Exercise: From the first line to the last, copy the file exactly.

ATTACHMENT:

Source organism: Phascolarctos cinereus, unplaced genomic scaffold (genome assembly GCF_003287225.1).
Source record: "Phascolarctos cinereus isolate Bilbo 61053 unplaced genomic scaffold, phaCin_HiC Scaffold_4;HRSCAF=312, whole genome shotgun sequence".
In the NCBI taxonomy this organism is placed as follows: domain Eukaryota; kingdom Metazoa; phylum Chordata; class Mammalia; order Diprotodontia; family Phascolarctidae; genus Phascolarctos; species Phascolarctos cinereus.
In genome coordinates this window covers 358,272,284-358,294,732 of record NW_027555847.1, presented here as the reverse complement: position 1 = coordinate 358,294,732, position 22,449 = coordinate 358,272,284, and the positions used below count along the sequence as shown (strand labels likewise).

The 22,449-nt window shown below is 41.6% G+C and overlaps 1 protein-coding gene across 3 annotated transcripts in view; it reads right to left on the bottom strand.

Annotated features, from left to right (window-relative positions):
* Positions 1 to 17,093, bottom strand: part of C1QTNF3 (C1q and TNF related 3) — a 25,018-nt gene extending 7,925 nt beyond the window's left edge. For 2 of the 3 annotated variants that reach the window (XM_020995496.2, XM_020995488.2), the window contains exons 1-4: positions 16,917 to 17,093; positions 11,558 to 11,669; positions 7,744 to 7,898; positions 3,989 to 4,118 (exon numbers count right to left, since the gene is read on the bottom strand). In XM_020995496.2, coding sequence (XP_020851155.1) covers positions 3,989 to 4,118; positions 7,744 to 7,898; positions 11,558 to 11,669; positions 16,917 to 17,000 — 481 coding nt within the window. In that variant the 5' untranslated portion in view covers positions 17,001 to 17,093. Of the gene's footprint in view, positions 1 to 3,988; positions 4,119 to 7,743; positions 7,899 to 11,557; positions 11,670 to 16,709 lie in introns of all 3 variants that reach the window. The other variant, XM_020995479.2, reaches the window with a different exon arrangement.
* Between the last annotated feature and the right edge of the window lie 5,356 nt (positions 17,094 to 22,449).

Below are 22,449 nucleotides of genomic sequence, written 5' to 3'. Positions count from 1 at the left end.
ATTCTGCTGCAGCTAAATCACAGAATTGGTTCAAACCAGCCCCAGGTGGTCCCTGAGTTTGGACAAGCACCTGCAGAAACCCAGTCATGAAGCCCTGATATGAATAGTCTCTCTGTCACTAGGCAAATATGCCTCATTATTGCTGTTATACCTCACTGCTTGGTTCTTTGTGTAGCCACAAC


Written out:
Source organism: Phascolarctos cinereus, unplaced genomic scaffold (genome assembly GCF_003287225.1).
Source record: "Phascolarctos cinereus isolate Bilbo 61053 unplaced genomic scaffold, phaCin_HiC Scaffold_4;HRSCAF=312, whole genome shotgun sequence".
In the NCBI taxonomy this organism is placed as follows: domain Eukaryota; kingdom Metazoa; phylum Chordata; class Mammalia; order Diprotodontia; family Phascolarctidae; genus Phascolarctos; species Phascolarctos cinereus.
In genome coordinates this window covers 358,272,284-358,294,732 of record NW_027555847.1, presented here as the reverse complement: position 1 = coordinate 358,294,732, position 22,449 = coordinate 358,272,284, and the positions used below count along the sequence as shown (strand labels likewise).

The 22,449-nt window shown below is 41.6% G+C and overlaps 1 protein-coding gene across 3 annotated transcripts in view; it reads right to left on the bottom strand.

Annotated features, from left to right (window-relative positions):
* Positions 1 to 17,093, bottom strand: part of C1QTNF3 (C1q and TNF related 3) — a 25,018-nt gene extending 7,925 nt beyond the window's left edge. For 2 of the 3 annotated variants that reach the window (XM_020995496.2, XM_020995488.2), the window contains exons 1-4: positions 16,917 to 17,093; positions 11,558 to 11,669; positions 7,744 to 7,898; positions 3,989 to 4,118 (exon numbers count right to left, since the gene is read on the bottom strand). In XM_020995496.2, coding sequence (XP_020851155.1) covers positions 3,989 to 4,118; positions 7,744 to 7,898; positions 11,558 to 11,669; positions 16,917 to 17,000 — 481 coding nt within the window. In that variant the 5' untranslated portion in view covers positions 17,001 to 17,093. Of the gene's footprint in view, positions 1 to 3,988; positions 4,119 to 7,743; positions 7,899 to 11,557; positions 11,670 to 16,709 lie in introns of all 3 variants that reach the window. The other variant, XM_020995479.2, reaches the window with a different exon arrangement.
* Between the last annotated feature and the right edge of the window lie 5,356 nt (positions 17,094 to 22,449).

Below are 22,449 nucleotides of genomic sequence, written 5' to 3'. Positions count from 1 at the left end.
ATTCTGCTGCAGCTAAATCACAGAATTGGTTCAAACCAGCCCCAGGTGGTCCCTGAGTTTGGACAAGCACCTGCAGAAACCCAGTCATGAAGCCCTGATATGAATAGTCTCTCTGTCACTAGGCAAATATGCCTCATTATTGCTGTTATACCTCACTGCTTGGTTCTTTGTGTAGCCACAAC